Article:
The past two weeks of our holidays have been cruising off fast. We enjoyed and missed our Phuket and Singapore trip and also strangely like the fact that we are back to our normal routine.
Now back to blogging...
When I first saw this old-fashion gingerbread recipe, I know our ginger-cake loving auntie J and K will love this cake and so I have baked and brought a couple of these gingerbread to Singapore for them.
This recipe originates from Barefoot Contessa being gingerbread cupcakes with orange icing and exact replicates are also found in Food Network at either here or here, showing that this recipe can be baked in forms of cupcakes or old-fashioned loaves.
Nice to know that both recipes mentioned at Food Network at here and here are highly-rated and reviewed. Reading these reviews is interesting and beneficial and these are the tips that I have learned:
- Surprise! Surprise! This cake contains NO eggs and added white sugar. I have stick on to this recipe and my egg-less cake has turned out to be amazingly moist and delicious. A few reviews mentioned that they were skeptical baking this recipe with no eggs and added three eggs in theirs and strangely, their cakes with eggs turned out well too.
- This versatile cake can be baked with many substitutions such as extra ginger, dried cranberry, walnut, lemon, cardamon and more...
- Yes that this cake is the moist, syrupy and dense kind. Please do not bake this cake if you are not a fan of cakes with compact texture.
And these are tips that I like to share with everyone:
- Yes that this gingerbread contains orange zest. I reckon that this addition is a must as it makes the cake extra fragrant.
- The raisins used can be pre-boiled with either rum or water. Instead, I have used Marsala (an Italian sweet wine) and it works very well for me.
- It is not difficult at all to mix this cake batter and all you need is a hand whisk and moderate arm strength to mix.
- The finial cake batter can be firm and difficult to mix but remember not to over-mix.
- The moisture of the cake develops with time and become moister on the next day.
- The cake can be more compact, stickier and sweeter when it is stored in the fridge and served without resting at room temperature. So, do remember to warm up your cake after removing it from the fridge.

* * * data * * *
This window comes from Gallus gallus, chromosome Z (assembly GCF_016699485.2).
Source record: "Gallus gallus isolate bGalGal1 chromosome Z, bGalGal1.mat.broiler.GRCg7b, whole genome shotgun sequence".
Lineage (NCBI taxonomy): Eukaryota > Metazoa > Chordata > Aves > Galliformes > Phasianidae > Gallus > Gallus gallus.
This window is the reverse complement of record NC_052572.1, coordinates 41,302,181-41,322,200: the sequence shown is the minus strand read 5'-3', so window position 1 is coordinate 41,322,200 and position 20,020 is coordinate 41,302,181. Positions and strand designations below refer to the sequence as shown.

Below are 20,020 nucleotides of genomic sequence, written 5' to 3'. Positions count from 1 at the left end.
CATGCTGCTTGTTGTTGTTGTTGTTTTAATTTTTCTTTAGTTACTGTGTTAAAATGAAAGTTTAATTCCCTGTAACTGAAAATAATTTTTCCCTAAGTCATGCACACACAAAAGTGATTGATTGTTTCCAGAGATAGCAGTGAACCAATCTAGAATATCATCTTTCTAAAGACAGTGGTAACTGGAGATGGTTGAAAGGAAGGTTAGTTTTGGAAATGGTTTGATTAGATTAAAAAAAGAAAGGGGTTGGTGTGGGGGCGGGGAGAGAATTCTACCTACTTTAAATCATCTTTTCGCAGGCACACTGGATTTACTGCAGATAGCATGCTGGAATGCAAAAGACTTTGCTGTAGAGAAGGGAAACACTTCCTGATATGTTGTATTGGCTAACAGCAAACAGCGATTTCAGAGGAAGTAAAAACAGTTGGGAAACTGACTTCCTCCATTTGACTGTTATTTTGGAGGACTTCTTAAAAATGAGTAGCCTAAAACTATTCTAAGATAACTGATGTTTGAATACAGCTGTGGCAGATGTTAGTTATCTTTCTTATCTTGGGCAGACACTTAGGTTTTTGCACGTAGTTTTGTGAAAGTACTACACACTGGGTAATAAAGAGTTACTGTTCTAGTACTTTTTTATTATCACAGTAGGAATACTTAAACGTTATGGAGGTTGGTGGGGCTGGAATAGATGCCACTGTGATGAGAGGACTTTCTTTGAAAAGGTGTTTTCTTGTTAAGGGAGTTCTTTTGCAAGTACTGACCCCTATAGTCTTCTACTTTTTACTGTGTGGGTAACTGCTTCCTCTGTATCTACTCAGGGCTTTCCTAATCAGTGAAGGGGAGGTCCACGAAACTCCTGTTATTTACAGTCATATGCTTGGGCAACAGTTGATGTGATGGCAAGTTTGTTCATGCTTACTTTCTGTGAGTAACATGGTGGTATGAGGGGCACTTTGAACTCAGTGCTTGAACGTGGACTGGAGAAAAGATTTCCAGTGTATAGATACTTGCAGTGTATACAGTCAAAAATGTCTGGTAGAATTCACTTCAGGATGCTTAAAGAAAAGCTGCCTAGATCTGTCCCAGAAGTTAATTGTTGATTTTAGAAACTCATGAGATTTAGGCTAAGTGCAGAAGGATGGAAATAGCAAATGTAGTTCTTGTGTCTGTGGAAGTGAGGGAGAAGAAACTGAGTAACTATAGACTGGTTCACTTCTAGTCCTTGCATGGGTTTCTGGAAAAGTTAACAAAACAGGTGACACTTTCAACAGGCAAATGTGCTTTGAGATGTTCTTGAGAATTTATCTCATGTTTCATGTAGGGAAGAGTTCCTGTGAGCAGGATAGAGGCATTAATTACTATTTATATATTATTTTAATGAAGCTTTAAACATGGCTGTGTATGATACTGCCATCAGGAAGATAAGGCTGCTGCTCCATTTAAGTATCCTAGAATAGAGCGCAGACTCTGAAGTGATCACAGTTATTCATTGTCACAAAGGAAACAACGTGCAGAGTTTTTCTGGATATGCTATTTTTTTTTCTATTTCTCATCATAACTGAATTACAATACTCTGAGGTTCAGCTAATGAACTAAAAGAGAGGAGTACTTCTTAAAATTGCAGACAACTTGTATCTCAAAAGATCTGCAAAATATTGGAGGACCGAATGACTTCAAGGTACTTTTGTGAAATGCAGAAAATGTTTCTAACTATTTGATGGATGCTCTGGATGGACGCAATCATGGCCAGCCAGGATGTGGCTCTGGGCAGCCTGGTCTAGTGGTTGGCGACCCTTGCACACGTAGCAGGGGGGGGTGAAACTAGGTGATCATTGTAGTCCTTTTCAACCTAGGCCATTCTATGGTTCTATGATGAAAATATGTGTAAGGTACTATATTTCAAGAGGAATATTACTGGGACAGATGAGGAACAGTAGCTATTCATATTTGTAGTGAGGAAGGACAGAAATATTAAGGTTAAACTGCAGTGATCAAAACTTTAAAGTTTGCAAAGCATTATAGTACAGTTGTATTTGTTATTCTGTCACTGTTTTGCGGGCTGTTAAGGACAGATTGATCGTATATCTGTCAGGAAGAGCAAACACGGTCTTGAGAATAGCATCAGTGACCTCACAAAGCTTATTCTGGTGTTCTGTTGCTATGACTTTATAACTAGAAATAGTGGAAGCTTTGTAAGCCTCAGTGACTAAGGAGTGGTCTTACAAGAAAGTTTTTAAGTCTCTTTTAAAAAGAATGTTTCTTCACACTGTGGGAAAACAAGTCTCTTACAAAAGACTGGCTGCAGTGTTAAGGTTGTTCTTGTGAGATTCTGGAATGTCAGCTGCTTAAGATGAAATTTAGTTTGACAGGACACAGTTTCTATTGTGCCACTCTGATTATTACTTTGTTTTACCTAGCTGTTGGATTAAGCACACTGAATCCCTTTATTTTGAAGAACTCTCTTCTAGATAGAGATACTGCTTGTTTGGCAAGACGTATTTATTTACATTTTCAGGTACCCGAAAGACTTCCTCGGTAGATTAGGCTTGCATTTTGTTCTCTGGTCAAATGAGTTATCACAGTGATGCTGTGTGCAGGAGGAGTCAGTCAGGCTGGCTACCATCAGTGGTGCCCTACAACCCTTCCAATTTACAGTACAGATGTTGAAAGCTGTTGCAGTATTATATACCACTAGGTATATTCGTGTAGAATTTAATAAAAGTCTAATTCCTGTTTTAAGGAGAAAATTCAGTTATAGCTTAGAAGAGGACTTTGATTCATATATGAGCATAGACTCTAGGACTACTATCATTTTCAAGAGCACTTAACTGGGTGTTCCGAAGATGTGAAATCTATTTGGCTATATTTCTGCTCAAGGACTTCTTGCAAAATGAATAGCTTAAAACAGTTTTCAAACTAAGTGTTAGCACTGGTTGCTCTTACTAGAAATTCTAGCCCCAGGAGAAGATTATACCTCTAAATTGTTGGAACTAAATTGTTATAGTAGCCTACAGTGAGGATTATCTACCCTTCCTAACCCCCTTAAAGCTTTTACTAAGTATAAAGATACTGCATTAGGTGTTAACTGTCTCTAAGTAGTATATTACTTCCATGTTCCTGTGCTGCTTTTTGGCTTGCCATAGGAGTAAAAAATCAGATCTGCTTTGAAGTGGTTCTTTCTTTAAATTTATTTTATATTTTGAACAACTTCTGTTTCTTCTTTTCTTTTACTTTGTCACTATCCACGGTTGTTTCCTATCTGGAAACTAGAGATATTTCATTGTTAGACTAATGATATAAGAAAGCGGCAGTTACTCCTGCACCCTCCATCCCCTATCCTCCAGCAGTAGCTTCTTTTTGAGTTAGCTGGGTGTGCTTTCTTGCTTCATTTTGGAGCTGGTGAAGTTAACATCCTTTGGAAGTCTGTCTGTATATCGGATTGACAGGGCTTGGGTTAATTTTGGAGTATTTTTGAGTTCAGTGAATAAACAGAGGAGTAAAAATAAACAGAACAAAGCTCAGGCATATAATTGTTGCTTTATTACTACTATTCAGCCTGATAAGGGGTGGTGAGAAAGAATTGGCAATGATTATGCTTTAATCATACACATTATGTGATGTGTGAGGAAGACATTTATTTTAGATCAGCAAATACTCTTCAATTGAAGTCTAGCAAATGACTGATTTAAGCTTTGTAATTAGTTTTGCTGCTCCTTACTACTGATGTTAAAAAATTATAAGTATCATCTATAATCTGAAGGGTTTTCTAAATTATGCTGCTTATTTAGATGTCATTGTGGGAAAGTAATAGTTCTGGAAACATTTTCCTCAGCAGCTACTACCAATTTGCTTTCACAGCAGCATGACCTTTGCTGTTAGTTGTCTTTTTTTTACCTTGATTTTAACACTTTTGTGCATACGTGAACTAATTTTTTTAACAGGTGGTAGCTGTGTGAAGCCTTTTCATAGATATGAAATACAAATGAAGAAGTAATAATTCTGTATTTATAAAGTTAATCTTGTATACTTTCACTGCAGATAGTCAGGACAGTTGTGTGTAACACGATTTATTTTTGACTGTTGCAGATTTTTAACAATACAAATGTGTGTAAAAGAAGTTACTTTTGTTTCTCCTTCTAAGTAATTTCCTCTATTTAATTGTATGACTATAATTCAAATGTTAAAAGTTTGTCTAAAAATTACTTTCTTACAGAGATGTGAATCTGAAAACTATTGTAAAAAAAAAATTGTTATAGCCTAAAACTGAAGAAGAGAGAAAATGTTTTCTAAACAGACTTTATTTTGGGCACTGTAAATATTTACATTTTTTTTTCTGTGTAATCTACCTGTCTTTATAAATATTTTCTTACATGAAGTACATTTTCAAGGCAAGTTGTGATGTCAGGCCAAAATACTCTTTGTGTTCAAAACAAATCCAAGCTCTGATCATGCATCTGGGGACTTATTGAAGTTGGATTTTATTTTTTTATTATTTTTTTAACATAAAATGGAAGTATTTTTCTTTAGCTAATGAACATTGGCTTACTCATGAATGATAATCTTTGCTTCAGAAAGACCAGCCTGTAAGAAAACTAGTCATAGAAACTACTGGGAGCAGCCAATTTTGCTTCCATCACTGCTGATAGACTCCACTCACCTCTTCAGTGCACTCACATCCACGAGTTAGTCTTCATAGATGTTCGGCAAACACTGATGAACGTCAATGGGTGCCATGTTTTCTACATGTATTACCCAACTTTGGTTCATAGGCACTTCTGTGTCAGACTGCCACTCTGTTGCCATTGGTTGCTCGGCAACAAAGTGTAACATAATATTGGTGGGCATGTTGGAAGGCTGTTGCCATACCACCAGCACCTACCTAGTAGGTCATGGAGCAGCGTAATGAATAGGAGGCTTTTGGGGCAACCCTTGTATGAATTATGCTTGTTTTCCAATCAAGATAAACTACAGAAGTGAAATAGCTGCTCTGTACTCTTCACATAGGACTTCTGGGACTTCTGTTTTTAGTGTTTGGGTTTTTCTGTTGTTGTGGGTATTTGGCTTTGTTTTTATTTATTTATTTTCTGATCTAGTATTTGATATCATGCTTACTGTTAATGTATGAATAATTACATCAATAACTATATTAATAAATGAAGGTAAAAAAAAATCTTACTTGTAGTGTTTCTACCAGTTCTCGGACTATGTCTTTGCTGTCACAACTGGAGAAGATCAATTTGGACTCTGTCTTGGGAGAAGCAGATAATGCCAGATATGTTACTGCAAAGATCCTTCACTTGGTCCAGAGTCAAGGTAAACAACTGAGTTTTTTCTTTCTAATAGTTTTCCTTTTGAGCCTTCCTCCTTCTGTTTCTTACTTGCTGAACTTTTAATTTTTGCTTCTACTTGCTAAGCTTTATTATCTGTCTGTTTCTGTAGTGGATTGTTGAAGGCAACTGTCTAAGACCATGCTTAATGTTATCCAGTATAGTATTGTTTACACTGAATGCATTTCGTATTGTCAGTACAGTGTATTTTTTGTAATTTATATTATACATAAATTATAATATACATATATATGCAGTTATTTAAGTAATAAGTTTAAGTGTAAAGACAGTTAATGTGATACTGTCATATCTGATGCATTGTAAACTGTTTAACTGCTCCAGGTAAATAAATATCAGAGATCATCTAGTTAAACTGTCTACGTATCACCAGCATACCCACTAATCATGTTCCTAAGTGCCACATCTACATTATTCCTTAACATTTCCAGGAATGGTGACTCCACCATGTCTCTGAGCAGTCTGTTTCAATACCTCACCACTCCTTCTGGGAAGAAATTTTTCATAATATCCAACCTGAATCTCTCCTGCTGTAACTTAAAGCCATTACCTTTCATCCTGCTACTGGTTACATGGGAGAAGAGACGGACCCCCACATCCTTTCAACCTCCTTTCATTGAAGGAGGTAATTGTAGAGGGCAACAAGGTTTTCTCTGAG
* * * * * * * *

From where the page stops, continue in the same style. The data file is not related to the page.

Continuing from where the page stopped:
I have baked two loaves and added minced fresh ginger in one specially for auntie J and K.
Surprise! Surprise! Yes that we are very surprised!!! ... that this fully packed dense ginger cake is actually very delicious. Surprise that my boy and the non-ginger-cake-loving me are loving it too! As suggested, the cake can be served with either orange frosting or orange icing but an old-fashion-grandma-like me was enjoying one slice of this cake with my favourite orange-scented yogurt.
Knowing that this cake is definitely good, I'm not surprised at all that both my aunties said "shiok!" (meaning "wow" in Singapore and Malaysia context) when they were enjoying these cakes. *smile*
|A beautiful Gingerbread recipe by Barefoot Contessa|
|These cakes were made with crystallised ginger and I have added fresh ginger on only 1 loaf.|
|I boiled mine longer to fully vaporize the alcohol content.|
|This recipe uses only molasses and no other sugar.|
|At this stage, mixture looks creamy but with specks of orange zest.|
|Mixture becomes firm and harder to mix.|
|My cake batter has rough surface!|
|Not much difference, isn't it?|
|This is the loaf that I baked with minced fresh ginger.|
|Freshly baked gingerbread - It tastes like a fruit cake with soft and moist brownies texture.|
Here is the recipe from Barefoot Contessa or Food Network at here and here
(with my note and modification in blue)
1/4 cup dark rum or water
(I used Marsala)
1/2 cup golden raisins
1 stick unsalted butter
(I used 125g)
1 cup unsulphured molasses
(I used the blackstrap one)
1 cup (8 ounces or 250g) sour cream
1 1/2 tsp grated orange zest
2 1/3 cups all-purpose flour
3/4 tsp baking soda
(replaced with baking powder)
1 1/2 tsp ground ginger
1 tsp ground cinnamon
1/4 tsp ground cloves
(I didn't add this)
1/2 tsp salt
1/3 cup minced dried crystallized ginger (not in syrup)
Preheat the oven to 360°F (180°C or 160°C fan forced). Grease an 8 by 8-inch (or 15 x 25 cm) cake pan and line with parchment paper or line a 12-cup muffin tray with paper liners.
Place the rum (or Marsala) and raisins in a small pan, cover and heat until the rum (or Marsala) boils. Turn off the heat and set aside. Place the butter and molasses in another small pan and bring to a boil over medium heat. Pour the mixture into the bowl of an electric mixer fitted with the paddle attachment (or just a mixing bowl). Cool for 5 mins, then mix in the sour cream and orange zest.
Meanwhile, sift the flour, baking soda (or baking powder), ginger, cinnamon, cloves (I didn't add this), and salt together in a small bowl. Mix with your hands until combined. With the mixer on low speed, slowly add the flour mixture to the molasses mixture and mix only until smooth (My son and I whisked the cake batter with a whisk by hand). Drain the raisins and add them and crystallized ginger to the mixture with a spatula. Pour into the prepared pan and bake for 35 mins for bread size or 25-30 mins for cupcakes or until a toothpick comes out clean. Set aside to cool completely. If it is a gingerbread, cut and served.
When the cake/s are coled completely, they can be served with either orange frosting (recipe from here) or orange icing (recipe from here). I like to enjoy mine with orange scented yogurt (recipe from here).
Note: Using double amount of this recipe, I have baked two loaves of gingerbread using one 20 x 20 cm square pan and 15 x 25 cm loaf pan. Both were baked at 160°C fan forced for 30-35 mins (30 mins for the 15 x 25 cm loaf and 35 mins for the 20 cm square cake)
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